Slaughter Beach Delaware

"A Horseshoe Crab Sanctuary"

A Certified Wildlife Habitat Community

S.B. becomes a Certified Wildlife Habitat Community

Date Posted: Wednesday, June 10th, 2015
Certified Community WIldlife Habitat

Certified Community WIldlife Habitat

SLAUGHTER BEACH, Del. (May 30, 2015) – Town of Slaughter Beach officials and residents gathered with DNREC Secretary David Small, National Wildlife Federation President and CEO Collin O’Mara, state legislators and representatives from the Delaware Nature Society and the Alliance of Bay Communities to celebrate Slaughter Beach’s new designation as a National Wildlife Federation-certified Community Wildlife Habitat. Secretary Small also unveiled new Bayshore signage highlighting the community and its wildlife.


“Through the Delaware Bayshore Initiative, we continue to build on Delaware’s reputation as a unique and beautiful natural resource, and to encourage more Delawareans and visitors to enjoy our state as a world-class birding and wildlife-watching destination,” said Governor Jack Markell. “I commend the Slaughter Beach community for their conservation efforts and congratulate them on their well-earned designation as a National Wildlife Federation Community Wildlife Habitat.”


“Since we launched the Bayshore Initiative here in Slaughter Beach in 2012, we have worked closely with our conservation partners in Bayshore communities to further the initiative’s goals, including restoring and protecting fish and wildlife habitat,” said Secretary Small. “Slaughter Beach is an exemplary model of how Bayshore communities can incorporate habitat stewardship into their backyards and open spaces, and it serves well as a great hub for the Delaware Bayshore and its natural treasures.”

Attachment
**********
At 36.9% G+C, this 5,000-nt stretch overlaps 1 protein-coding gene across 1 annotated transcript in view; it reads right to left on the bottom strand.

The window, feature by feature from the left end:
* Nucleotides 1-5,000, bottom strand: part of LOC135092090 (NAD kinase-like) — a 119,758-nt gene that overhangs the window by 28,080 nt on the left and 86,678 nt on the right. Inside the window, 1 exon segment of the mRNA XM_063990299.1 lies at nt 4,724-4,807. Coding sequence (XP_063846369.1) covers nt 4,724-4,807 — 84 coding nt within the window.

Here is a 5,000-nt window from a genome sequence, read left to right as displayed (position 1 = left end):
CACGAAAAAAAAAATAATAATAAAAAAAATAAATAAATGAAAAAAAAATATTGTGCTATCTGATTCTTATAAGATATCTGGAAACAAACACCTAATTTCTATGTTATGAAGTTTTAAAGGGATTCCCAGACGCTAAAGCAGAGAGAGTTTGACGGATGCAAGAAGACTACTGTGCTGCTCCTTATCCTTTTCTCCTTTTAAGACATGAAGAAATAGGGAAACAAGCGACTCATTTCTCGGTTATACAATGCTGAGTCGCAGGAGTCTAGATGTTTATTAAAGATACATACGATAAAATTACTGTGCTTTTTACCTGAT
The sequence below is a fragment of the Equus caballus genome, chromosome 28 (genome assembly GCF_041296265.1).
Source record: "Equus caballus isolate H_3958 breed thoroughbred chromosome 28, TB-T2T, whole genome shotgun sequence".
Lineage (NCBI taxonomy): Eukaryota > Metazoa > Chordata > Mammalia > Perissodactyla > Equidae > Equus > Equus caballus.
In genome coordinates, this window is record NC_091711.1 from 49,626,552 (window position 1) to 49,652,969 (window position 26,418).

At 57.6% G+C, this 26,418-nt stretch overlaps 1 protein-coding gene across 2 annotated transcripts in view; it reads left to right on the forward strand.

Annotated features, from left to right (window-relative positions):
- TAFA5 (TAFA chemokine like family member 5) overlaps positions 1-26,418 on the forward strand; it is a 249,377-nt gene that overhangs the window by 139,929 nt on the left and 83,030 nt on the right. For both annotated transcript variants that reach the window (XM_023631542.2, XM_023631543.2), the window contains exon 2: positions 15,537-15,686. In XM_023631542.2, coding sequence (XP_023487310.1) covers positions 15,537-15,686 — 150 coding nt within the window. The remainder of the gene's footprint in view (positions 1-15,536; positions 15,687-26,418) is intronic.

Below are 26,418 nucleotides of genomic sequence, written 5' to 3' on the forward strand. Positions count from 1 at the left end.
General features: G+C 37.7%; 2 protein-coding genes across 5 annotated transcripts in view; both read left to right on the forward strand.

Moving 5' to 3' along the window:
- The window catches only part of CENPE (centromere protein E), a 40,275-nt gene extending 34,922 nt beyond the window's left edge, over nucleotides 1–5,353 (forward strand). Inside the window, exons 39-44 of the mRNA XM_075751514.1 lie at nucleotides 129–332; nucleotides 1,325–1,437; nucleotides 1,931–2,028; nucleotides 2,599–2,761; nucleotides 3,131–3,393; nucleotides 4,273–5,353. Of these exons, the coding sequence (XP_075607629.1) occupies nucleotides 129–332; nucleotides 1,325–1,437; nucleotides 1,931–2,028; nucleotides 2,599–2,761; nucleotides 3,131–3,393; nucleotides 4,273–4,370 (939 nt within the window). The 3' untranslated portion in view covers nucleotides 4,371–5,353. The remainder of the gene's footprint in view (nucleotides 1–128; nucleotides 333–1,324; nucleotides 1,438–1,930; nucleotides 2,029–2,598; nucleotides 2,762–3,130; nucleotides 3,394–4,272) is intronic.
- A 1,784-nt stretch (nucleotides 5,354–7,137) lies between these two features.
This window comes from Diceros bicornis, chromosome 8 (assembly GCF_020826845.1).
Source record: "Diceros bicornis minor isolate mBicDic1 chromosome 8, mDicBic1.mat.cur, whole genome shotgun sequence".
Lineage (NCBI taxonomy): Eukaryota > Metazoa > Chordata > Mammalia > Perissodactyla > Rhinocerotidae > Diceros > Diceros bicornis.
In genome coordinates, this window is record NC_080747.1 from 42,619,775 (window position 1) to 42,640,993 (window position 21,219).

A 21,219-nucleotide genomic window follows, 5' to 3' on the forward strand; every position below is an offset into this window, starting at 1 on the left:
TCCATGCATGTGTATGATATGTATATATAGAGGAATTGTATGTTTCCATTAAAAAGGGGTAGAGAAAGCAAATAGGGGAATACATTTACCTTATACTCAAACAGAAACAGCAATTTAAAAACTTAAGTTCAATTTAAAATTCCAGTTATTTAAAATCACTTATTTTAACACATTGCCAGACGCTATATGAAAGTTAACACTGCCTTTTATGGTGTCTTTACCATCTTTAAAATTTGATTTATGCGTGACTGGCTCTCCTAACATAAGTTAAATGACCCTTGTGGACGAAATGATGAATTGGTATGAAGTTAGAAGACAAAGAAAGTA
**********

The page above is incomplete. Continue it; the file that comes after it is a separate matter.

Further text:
“The community of Slaughter Beach is proud and pleased with the town being designated a Wildlife Habitat Community by the National Wildlife Federation as well as dedicating our new educational welcome sign with information and pictures of the many shorebirds that visit and feast on the horseshoe crab eggs,” said Slaughter Beach Mayor Bill Krause. “Much thanks to the many people and organizations who have come together to make all of this happen. I’d especially like to thank the Delaware Nature Society, Prime Hook National Wildlife Refuge and the Division of Fish & Wildlife for helping with the certification process, and the Delaware Bayshore team for all their hard work on the sign. Lastly, to those who haven’t come to our corner of the Bayshore, or who haven’t been here lately, I’d like to invite you to come and visit our town park, pavilion and beach, to enjoy and to learn.”


The new full-color interpretive signage welcoming visitors to the Delaware Bayshore and the Town of Slaughter Beach has been installed beside the town pavilion under a protective roof and on a base of pavers. It features a detailed guide to the shorebirds found on Slaughter Beach; facts about the Atlantic horseshoe crab including how to “flip” them; the spring migration of shorebirds and fall migration of monarch butterflies, and a cautionary tale of avoiding terrapins in the road. The signage also highlights Slaughter Beach’s location in the heart of Delaware’s Bayshore, an area known nationally and internationally for hosting the spring spectacle of spawning horseshoe crabs and migrating shorebirds including federally-threatened red knots that depend on horseshoe crab eggs to help fuel their 9,000-mile journey. Also included is the town’s recognition as a horseshoe crab sanctuary by the Ecological Research and Development Group’s Backyard Stewardship Program, and as a National Wildlife Federation-certified Community Wildlife Habitat.


Signage content development, printing and fabrication as well as the structure were funded by Bayshore Bond funds and Natural Resource Damage Assessment funds available through DNREC to Bayshore towns impacted by a 2006 oil spill from the cargo ship Bermuda Islander.  Slaughter Beach also received a grant from Sussex County for the pavers and landscaping. The state Office of Management and Budget provided design services at no charge to DNREC and photographs were donated by Ken Arni, Chris Bennett, Bill McSpadden, Holly Niederriter and Tony Pratt.


The National Wildlife Federation’s Community Wildlife Habitat program has been helping people take personal action on behalf of wildlife for more than 40 years. The program engages homeowners, businesses, schools, churches, parks and other institutions that want to make their communities wildlife-friendly and create multiple habitat areas in backyards, schoolyards, corporate properties, community gardens, parkland and other spaces. To date, 83 communities nationwide have been recognized with Community Wildlife Habitat certification, with Slaughter Beach as the third community recognized in Delaware.


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